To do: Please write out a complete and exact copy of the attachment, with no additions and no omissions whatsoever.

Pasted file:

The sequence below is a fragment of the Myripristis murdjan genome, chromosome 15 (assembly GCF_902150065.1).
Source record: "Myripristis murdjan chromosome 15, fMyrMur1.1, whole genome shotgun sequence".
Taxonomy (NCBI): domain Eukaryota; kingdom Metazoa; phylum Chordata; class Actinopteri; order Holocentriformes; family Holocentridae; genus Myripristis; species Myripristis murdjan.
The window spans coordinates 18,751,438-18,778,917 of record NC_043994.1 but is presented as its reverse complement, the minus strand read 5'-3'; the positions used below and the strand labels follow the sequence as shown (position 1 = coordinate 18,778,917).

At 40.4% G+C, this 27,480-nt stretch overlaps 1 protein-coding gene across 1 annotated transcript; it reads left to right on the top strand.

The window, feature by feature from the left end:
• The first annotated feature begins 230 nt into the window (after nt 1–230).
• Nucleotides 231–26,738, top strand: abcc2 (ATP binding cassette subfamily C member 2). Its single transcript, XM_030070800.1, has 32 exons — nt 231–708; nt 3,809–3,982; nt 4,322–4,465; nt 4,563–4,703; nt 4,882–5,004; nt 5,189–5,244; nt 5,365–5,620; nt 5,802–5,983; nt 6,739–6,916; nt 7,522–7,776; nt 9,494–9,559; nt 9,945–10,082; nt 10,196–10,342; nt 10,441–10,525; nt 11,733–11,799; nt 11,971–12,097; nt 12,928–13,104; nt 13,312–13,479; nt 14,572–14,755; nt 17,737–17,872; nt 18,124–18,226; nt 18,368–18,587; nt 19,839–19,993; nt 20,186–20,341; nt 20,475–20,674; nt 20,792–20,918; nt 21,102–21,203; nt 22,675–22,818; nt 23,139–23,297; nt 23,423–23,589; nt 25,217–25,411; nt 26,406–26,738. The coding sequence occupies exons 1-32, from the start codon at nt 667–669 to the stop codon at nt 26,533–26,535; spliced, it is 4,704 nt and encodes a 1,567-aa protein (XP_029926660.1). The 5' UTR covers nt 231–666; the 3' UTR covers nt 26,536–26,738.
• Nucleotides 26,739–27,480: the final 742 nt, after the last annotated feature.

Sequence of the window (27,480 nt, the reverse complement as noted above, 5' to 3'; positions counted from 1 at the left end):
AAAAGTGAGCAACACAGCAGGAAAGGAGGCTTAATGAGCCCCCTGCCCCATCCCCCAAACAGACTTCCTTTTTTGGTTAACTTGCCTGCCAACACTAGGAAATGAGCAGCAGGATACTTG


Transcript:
The sequence below is a fragment of the Myripristis murdjan genome, chromosome 15 (assembly GCF_902150065.1).
Source record: "Myripristis murdjan chromosome 15, fMyrMur1.1, whole genome shotgun sequence".
Taxonomy (NCBI): domain Eukaryota; kingdom Metazoa; phylum Chordata; class Actinopteri; order Holocentriformes; family Holocentridae; genus Myripristis; species Myripristis murdjan.
The window spans coordinates 18,751,438-18,778,917 of record NC_043994.1 but is presented as its reverse complement, the minus strand read 5'-3'; the positions used below and the strand labels follow the sequence as shown (position 1 = coordinate 18,778,917).

At 40.4% G+C, this 27,480-nt stretch overlaps 1 protein-coding gene across 1 annotated transcript; it reads left to right on the top strand.

The window, feature by feature from the left end:
• The first annotated feature begins 230 nt into the window (after nt 1–230).
• Nucleotides 231–26,738, top strand: abcc2 (ATP binding cassette subfamily C member 2). Its single transcript, XM_030070800.1, has 32 exons — nt 231–708; nt 3,809–3,982; nt 4,322–4,465; nt 4,563–4,703; nt 4,882–5,004; nt 5,189–5,244; nt 5,365–5,620; nt 5,802–5,983; nt 6,739–6,916; nt 7,522–7,776; nt 9,494–9,559; nt 9,945–10,082; nt 10,196–10,342; nt 10,441–10,525; nt 11,733–11,799; nt 11,971–12,097; nt 12,928–13,104; nt 13,312–13,479; nt 14,572–14,755; nt 17,737–17,872; nt 18,124–18,226; nt 18,368–18,587; nt 19,839–19,993; nt 20,186–20,341; nt 20,475–20,674; nt 20,792–20,918; nt 21,102–21,203; nt 22,675–22,818; nt 23,139–23,297; nt 23,423–23,589; nt 25,217–25,411; nt 26,406–26,738. The coding sequence occupies exons 1-32, from the start codon at nt 667–669 to the stop codon at nt 26,533–26,535; spliced, it is 4,704 nt and encodes a 1,567-aa protein (XP_029926660.1). The 5' UTR covers nt 231–666; the 3' UTR covers nt 26,536–26,738.
• Nucleotides 26,739–27,480: the final 742 nt, after the last annotated feature.

Sequence of the window (27,480 nt, the reverse complement as noted above, 5' to 3'; positions counted from 1 at the left end):
AAAAGTGAGCAACACAGCAGGAAAGGAGGCTTAATGAGCCCCCTGCCCCATCCCCCAAACAGACTTCCTTTTTTGGTTAACTTGCCTGCCAACACTAGGAAATGAGCAGCAGGATACTTG